August 30, 1999 Vol. IV, No. 1

Speakers at the unity rally held on campus included CSUN Interim President Louanne Kennedy (second from left), the Rev. Zedar Broadous (third from left), Gov. Gray Davis (second from right), and U.S. Attorney General Janet Reno (far right).

University Hosts Unity Rally for 2,000 After SFV Shootings

Campus Puts Community Service into Action, Working with Major Community Groups

Demonstrating the campus' commitment to community service, Cal State Northridge hosted a mid-August unity rally that attracted about 2,000 participants stressing tolerance and healing in the wake of hate-motivated shootings in the San Fernando Valley.

CSUN Interim President Louanne Kennedy delivered one of the opening speeches for the August 15 event, joining with Gov. Gray Davis, U.S. Attorney General Janet Reno and Los Angeles Mayor Richard Riordan to condemn the violence and urge community members to stand together for tolerance.

The rally was a response to the August 10 shootings of five people at the North Valley Jewish Community Center in nearby Granada Hills, and the fatal shooting later that day of postal worker Joseph Ileto in Chatsworth. White supremacist Buford Furrow Jr. has been charged with the crimes and allegedly has confessed to them.

CSUN hosted the rally at the request of the Jewish groups that organized the event, including the Jewish Federation of Greater Los Angeles, the Jewish Community Centers of Greater Los Angeles, the Anti-Defamation League and the Board of Rabbis of Southern California.

"It is in times such as these, in the face of fear and the threat of violence, that friends, neighbors and people of goodwill must join hands in mutual support and solidarity," Kennedy said in announcing the event two days before. "As is our custom, we will reach out to our neighbors during this time of crisis."

In his speech at the rally, Gov. Davis (right) said, "There is no place on earth that is more diverse than California. Every country on the planet has people living in our society today. In a state this diverse, tolerance must not just be a buzzword. It should take its place right alongside the concepts of life, liberty and the pursuit of happiness as essential parts of the American Dream."

The attorney general said bluntly, "We must confront hate. We must not back down. We must speak out against hatred and prejudice wherever we find itŠ We must all come together to build communities that are safer, stronger and more tolerant."

Mayor Riordan urged the crowd to applaud all of the public employees‹police, firefighters, paramedics and others, who had been dealing with the shootings and their aftermath. And the mayor added, "Together, we must and we will get beyond this dark moment."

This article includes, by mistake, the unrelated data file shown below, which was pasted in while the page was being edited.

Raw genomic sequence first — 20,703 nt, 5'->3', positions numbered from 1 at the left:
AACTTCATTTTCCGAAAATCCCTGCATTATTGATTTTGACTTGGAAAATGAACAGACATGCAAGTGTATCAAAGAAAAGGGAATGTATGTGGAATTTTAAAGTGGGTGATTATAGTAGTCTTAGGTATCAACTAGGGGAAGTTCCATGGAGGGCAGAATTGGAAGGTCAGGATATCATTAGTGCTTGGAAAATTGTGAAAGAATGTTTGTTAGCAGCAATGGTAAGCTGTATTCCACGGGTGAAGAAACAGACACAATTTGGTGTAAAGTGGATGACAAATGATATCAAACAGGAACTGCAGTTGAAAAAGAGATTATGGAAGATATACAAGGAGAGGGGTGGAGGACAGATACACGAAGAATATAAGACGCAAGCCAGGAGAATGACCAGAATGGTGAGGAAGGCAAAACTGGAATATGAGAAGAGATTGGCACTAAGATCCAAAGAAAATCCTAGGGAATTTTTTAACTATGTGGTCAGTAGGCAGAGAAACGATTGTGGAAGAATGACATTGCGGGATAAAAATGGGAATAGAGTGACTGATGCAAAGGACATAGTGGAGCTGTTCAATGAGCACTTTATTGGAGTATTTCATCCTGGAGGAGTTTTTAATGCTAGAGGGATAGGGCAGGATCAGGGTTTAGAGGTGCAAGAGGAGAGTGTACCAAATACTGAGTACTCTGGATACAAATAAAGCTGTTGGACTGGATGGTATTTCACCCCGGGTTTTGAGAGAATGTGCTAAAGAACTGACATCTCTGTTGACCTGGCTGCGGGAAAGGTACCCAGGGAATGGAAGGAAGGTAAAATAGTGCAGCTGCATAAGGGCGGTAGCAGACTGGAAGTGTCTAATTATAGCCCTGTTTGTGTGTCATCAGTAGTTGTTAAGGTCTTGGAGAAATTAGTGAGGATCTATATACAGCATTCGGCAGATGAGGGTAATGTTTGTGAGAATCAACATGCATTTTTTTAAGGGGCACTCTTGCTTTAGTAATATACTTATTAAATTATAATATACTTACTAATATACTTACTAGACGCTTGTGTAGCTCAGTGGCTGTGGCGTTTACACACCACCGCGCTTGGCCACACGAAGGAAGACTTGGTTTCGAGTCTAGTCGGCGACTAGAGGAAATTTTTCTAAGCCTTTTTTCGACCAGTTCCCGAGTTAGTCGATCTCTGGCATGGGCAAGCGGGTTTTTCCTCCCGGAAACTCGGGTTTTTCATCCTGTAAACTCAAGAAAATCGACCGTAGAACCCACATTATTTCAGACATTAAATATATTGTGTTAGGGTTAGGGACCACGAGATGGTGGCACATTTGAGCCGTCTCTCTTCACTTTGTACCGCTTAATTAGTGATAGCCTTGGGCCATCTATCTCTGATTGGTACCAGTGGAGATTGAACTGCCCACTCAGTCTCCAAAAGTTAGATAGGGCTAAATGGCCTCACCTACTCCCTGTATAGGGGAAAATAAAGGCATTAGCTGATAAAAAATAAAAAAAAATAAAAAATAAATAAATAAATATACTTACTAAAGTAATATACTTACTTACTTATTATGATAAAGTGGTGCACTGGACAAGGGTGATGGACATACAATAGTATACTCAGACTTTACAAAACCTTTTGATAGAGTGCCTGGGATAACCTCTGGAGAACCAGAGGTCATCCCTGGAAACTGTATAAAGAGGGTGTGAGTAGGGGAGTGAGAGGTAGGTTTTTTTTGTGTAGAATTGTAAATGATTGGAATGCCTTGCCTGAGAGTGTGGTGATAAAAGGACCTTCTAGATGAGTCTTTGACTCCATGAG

The following are the remarks by President Kennedy:

"Honorable Governor, Madame Attorney General, Mr. Mayor, Distinguished Clergy and Guests.

Welcome and thank you for coming to California State University, Northridge today. We are here to mourn a terrible and tragic death, to pray for a speedy recovery for those who have been injured, and I sincerely hope, to redouble our efforts to fight bigotry and intolerance in society, wherever it exists.

When one of us is injured or attacked unjustly, we are all affected.

And we all have a duty to respond.

Martin Niemoller, a German pastor during the Nazi era, stated:

'First they came for the Socialists and I did not speak out, because I was not a socialist. Then they came for the trade unionists, and I did not speak out, because I was not a trade unionist. They then came for the Jews and I did not speak out, because I was not a Jew. Then they came for me, and there was no one left to speak for me.¹

We are here today to speak for all of the members of our Los Angeles community. We will not be silenced in our commitment to speak out against all injustice and prejudice. We are here to help heal the wounds of this past week, promote tolerance and peace, and restore our hope and the promise of our community.

We in the San Fernando Valley are a diverse community, and also a vibrant and resilient one. This event today is a demonstration of our strength as a community. Our connections to one another are evident. That is the meaning of community, people with connections to each other.

Let me give you two examples of what I mean.

When postal worker Joseph Ileto was senselessly shot and killed, we at Cal State Northridge felt the pain of loss. Not only do we have many Filipino-American students on campus, but Mr. Ileto was the nephew of one of our University staff members.

And when the gunfire finally subsided at the North Valley Jewish Community Center, one of our own graduates, JCC summer drama teacher Doug Kayne, was there to help the youngsters, some of your children and friends, escape to safety.

In closing, let me add a personal thought: I believe a university is a fitting place for today's gathering. We are proud that our programs include Jewish Studies, Asian American Studies, Chicano Studies, Pan-African Studies and Armenian Studies, as well as others. We are here to provide the core intellectual understanding necessary for our new Los Angeles, a city that is a majority of minorities.

If we are to make progress is uniting our community and fighting intolerance, we must learn both about of the world around us and how to get along with others. Teaching those lessons to our young people is what we at Cal State Northridge are all about."

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August 30, 1999


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